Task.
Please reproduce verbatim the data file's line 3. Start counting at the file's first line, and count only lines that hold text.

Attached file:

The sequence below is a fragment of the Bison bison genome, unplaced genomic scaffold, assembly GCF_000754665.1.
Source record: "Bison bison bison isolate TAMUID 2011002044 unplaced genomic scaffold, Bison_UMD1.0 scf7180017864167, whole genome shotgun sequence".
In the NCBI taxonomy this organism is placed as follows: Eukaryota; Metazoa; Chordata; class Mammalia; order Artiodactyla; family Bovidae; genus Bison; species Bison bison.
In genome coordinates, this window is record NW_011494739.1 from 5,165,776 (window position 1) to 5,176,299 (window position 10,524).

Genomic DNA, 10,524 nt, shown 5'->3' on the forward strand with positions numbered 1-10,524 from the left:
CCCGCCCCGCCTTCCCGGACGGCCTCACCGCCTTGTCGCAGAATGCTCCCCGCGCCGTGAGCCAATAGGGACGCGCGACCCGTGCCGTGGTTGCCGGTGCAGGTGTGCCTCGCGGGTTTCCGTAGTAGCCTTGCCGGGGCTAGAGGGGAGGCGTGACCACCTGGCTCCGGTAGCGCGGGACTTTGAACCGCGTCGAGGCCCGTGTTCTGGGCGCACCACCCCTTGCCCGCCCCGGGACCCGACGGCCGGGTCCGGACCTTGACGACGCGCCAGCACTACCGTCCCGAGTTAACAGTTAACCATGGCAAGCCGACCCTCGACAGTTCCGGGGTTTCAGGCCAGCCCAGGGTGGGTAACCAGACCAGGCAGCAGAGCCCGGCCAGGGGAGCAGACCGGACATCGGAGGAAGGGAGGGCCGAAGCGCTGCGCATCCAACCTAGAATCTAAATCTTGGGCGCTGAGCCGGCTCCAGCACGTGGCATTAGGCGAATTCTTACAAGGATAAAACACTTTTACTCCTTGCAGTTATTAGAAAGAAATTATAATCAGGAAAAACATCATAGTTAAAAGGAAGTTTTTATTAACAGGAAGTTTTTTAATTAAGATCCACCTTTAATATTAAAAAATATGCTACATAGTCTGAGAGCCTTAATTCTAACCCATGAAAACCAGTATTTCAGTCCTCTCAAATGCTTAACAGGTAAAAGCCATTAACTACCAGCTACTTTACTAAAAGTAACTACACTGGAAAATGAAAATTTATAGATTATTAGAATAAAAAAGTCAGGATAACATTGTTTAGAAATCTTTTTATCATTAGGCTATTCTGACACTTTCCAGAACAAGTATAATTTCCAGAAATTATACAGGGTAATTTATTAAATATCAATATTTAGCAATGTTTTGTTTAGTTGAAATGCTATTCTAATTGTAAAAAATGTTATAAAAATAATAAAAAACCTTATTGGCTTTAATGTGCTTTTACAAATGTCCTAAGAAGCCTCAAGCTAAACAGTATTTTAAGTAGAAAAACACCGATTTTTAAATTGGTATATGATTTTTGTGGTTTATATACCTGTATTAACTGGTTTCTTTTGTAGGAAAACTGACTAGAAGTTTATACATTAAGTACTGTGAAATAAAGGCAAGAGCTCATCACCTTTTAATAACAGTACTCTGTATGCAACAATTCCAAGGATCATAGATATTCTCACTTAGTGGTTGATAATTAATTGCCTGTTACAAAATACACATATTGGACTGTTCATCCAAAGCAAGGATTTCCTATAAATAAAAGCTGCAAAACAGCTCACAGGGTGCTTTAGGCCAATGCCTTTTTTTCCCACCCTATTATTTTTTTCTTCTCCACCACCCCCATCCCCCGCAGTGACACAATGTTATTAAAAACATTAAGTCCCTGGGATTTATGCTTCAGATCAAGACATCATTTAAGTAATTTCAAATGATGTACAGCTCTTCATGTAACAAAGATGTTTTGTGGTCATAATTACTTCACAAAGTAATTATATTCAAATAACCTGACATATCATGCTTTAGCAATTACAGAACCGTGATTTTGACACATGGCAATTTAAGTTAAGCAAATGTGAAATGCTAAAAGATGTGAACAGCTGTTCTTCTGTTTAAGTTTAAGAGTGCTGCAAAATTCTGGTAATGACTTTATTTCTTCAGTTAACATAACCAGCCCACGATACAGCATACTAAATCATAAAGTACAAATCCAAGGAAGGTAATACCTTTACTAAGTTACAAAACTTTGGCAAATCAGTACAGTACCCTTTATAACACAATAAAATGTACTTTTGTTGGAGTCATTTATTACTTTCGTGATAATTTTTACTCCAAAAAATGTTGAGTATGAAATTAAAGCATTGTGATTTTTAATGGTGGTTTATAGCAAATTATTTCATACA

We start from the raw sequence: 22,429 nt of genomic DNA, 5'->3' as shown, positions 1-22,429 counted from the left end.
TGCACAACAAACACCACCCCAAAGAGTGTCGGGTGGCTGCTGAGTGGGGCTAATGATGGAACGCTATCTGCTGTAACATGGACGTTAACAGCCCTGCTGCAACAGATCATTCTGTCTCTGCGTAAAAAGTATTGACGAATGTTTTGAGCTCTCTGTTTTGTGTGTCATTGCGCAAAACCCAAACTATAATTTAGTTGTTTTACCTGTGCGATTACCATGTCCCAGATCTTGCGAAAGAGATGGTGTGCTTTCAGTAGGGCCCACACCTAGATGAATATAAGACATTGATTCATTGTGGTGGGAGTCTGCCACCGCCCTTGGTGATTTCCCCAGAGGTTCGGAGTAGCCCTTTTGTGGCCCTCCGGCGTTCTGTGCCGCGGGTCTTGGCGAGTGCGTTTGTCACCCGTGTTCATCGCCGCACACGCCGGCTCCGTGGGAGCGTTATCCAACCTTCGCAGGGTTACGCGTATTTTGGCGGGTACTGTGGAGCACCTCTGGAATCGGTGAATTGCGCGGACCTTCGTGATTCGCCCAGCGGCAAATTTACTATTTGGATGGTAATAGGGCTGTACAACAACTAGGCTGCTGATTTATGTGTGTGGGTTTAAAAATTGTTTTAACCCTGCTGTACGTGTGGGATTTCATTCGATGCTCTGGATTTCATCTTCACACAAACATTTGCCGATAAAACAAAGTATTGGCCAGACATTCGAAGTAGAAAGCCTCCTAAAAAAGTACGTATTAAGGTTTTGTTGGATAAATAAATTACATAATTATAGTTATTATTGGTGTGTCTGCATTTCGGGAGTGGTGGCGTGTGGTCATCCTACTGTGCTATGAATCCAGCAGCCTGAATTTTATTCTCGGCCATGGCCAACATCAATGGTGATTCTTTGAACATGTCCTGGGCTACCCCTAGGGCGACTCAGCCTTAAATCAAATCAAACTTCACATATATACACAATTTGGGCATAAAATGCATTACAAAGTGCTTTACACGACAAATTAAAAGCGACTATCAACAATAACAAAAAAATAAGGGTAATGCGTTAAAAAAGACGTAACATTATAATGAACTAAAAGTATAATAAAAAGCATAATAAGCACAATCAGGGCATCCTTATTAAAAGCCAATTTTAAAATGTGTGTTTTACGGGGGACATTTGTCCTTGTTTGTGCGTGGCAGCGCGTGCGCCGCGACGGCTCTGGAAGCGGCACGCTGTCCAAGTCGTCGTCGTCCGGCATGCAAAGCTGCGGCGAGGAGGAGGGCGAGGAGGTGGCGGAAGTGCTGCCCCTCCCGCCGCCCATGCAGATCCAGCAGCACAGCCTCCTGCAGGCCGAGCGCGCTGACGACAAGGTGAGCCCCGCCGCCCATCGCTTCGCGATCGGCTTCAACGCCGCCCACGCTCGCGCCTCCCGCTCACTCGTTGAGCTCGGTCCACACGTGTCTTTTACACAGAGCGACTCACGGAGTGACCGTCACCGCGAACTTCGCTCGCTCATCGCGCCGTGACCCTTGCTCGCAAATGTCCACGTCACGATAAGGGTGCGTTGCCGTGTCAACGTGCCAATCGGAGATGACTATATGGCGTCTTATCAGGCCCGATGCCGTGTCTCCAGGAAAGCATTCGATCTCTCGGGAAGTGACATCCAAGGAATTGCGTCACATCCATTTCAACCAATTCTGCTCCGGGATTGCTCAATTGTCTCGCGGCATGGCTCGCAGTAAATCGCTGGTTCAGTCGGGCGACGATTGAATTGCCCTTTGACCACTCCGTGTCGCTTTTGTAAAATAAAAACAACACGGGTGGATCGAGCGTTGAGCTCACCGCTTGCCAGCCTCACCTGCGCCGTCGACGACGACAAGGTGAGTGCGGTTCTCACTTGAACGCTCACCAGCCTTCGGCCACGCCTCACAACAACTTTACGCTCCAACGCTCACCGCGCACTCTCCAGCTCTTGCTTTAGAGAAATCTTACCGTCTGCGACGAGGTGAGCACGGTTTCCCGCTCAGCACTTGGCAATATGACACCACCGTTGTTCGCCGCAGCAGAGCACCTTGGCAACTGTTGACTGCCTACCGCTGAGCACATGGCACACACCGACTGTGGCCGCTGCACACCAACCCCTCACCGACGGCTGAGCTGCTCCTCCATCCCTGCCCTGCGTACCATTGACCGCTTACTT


In the NCBI taxonomy this organism is placed as follows: Eukaryota; Metazoa; Chordata; class Mammalia; order Artiodactyla; family Bovidae; genus Bison; species Bison bison.